Comment 10: “One of the problems with ‘briefing’ is that the client very often does not understand what it is they are trying to achieve. Typically the designer then offers the client a few website/advertising design options and the client picks the one that he thinks ‘looks best’. This is a ‘blind leading the blind’ format of marketing design. I have to take exception to your statement that “the majority of designers have been formally educated on how to grab peoples attention and get a message across” – not in my experience. You don’t get ‘formally trained’ in direct response skills you learn these skills in the cold hard world of putting your money where your opinion is ie., spending your own money on your own advertising for your own business or being paid by a client not for an advertising campaign that ‘builds awareness’ but on a campaign where you are paid by results ie., leads, sales or a combination”.
Comment 11: “Define designer? In any case it’s probably only the graphic designers who have formal qualifications. I can’t think of any recognised ‘website design’ qualification, there certainly aren’t any examinations in usability, accessibility and copywriting. There are courses in programming but that doesn’t qualify someone to create an effective site architecture and logical page structure. And I wouldn’t expect the marketers in question to understand these elements of design either”.
Comment 12: “Web designers and graphic designers are not the same. Lumping all designers into 1 pot and only giving examples to a single distinction is not quite fair, especially when the example you choose can built by anyone and there friends son. As for me i actually come from a graphic design background (an area I’m soon to go back into). I was taught from the beginning colour and font psychology, some areas that marketing may see as “conversion techniques”, however not every company as you think are worried about these “conversion techniques” not every piece of graphic design produced is done for sales. Look at a lot of tabloids today the most striking ads use high impact artwork/photography with small yet simple taglines, these are not trying to get sales by making the headlines bold, using verdana at 20pt or whatever. They work by simply creating a mood, leaving the reader with questions weather or not they realise it, this is the power designers have. Now back to the question.. How much knowledge should a marketing guy know about design?
They should understand the limitations of such platforms. Should they design? No. How much knowledge should a graphic/web guy know about marketing? TBH not that much, otherwise marketing people would not be needed, however they are needed. I myself will be using there services for my own company (mainly the web side). At the end of the day the best work will always be produced when both are involved”.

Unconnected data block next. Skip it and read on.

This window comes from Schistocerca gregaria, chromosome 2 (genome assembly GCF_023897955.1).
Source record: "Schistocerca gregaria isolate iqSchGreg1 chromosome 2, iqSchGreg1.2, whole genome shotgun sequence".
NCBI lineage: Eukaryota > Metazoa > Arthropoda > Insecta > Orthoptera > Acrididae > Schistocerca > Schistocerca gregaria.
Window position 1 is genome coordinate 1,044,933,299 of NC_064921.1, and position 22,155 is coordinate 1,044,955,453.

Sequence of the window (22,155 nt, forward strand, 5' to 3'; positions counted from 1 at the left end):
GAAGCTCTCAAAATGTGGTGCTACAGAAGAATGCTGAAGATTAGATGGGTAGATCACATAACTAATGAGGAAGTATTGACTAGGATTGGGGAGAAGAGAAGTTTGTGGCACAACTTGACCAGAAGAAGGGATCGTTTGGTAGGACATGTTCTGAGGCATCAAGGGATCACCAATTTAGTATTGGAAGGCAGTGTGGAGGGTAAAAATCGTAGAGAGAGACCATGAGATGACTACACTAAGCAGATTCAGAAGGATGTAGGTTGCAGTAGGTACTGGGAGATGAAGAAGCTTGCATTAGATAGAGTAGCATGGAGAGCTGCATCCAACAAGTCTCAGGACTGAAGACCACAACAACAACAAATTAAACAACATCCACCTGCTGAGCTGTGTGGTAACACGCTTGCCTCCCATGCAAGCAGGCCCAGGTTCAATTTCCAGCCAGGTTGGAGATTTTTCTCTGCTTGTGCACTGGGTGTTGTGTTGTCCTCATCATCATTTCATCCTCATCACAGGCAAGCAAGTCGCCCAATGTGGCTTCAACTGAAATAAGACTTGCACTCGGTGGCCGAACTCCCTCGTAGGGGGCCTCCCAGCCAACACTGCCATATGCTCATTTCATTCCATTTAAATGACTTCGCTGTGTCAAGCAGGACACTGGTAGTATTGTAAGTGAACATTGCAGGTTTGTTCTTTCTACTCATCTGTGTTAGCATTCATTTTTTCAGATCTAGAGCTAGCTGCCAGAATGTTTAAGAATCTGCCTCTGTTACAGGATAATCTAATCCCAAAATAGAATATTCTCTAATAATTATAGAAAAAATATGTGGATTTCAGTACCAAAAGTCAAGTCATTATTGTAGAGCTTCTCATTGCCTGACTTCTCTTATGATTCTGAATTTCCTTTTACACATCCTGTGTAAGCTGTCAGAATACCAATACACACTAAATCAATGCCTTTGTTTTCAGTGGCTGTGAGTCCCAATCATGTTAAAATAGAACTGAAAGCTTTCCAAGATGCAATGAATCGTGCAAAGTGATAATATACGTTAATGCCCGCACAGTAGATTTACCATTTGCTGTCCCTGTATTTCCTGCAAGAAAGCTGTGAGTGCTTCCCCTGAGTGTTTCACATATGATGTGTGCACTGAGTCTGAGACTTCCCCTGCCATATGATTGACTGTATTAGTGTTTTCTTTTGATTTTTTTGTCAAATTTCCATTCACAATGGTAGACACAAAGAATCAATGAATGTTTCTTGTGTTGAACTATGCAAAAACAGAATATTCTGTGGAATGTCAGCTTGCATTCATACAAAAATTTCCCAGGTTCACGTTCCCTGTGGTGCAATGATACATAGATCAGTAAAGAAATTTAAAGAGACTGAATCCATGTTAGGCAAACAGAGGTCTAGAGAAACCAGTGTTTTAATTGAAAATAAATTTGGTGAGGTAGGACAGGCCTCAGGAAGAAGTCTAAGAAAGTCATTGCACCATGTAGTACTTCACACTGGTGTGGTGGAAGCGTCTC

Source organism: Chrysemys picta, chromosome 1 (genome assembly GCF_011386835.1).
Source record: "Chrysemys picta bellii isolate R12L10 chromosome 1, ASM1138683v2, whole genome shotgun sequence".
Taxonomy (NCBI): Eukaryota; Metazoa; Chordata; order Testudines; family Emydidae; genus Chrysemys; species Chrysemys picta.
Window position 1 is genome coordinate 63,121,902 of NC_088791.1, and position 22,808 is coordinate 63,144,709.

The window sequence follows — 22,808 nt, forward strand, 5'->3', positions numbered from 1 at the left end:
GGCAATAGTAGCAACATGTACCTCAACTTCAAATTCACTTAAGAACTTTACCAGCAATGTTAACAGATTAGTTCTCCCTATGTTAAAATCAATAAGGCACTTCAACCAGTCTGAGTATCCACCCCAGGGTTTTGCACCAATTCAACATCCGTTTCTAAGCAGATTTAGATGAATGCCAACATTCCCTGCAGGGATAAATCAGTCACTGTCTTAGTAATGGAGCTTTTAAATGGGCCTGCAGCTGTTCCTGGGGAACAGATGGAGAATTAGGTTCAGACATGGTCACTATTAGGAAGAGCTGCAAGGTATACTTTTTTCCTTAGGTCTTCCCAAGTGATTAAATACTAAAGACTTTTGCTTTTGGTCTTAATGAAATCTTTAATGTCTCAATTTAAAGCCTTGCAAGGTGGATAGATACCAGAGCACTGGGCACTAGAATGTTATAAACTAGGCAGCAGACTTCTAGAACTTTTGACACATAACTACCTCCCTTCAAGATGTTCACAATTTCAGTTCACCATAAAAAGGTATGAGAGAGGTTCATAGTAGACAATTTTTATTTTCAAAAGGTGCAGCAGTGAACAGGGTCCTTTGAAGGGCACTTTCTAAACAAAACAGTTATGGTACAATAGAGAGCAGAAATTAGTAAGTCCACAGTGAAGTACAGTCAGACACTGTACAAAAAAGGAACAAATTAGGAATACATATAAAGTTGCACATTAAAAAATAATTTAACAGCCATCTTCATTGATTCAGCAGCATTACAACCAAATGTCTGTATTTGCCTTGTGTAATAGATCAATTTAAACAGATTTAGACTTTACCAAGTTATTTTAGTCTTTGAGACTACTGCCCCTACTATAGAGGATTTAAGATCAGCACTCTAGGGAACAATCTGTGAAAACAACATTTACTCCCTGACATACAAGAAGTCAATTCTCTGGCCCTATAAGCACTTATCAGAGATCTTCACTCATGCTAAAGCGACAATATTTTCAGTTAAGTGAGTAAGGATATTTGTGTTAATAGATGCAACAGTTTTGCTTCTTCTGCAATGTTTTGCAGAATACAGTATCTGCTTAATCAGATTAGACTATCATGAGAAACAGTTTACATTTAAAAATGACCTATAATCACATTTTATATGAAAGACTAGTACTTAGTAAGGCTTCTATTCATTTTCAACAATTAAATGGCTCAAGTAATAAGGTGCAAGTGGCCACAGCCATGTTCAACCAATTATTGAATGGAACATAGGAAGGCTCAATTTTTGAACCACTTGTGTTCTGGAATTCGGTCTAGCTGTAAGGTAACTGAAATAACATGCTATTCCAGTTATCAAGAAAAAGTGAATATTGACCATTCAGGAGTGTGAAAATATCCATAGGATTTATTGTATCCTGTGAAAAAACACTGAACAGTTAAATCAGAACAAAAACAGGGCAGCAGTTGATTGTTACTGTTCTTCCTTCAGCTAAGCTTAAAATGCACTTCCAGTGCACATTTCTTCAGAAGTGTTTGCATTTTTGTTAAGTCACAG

Comment 13: “I’m not as experienced with the direct marketing here as many others but I’ve recently kind of made the switch from making the marketing briefs, to doing the whole lot (design, code, copy writing etc). I’ve employed and worked with many designers over the years and even the best ones didn’t ever think about response. Just recently I’ve designed/written some leaflets for products and before I even started I was doing research on the best response methods. Compare this to another company we’ve been working with who got a freelance designer to produce a leaflet and they have come up with something all in 7pt point that strains the eye so badly, you throw it straight away, it looks pretty though! IMO it’s essential for a marketer to have a good knowledge of design and the ability to churn out concepts be that for print or the web”.
Comment 14: “In my view it would be the marketing company who gave the brief to the designer, and he/she meets that brief. If its not right, the brief wasn’t right. I’ll spend as much time as possible extracting specifics about the brief, otherwise it’ll bite me later. .”
My injection to the debate at this point: “Thanks to everyone for the replies. This has turned out to be a very interesting topic. One additional comment that I’d like to make is that we mustn’t forget; neither the design function nor the marketing process should ever take priority over the customers needs. They must always be working together towards the same goal. Also, when reading through this discussion, there is a clear separation between marketing and design, this comes across very strongly… why is this I wonder??? For me, marketing 101 is about moving to, or keeping your business activities within a marketing orientation, which means considering and appreciating ALL functions. And as any manager would, I think a marketer must cross the “division” of design and other disciplines to understand the process better, therefore achieving greater results. All that really matters is how you or your client is viewed as a business by the customer, and you return a profit. Once upon a time it used to be the scurry of activity to make sure the car park was brushed clean and the walls had been wiped down in preparation for the “client visit”. Now, our shop windows, so to speak, are available for all to see at the click of a button. This is why as a Marketer I advise to learn all you can about Design, Copywriting, SEO and SEM in order to manage the metaphorical Internet broom to ensure both you and clients have the tidiest step”.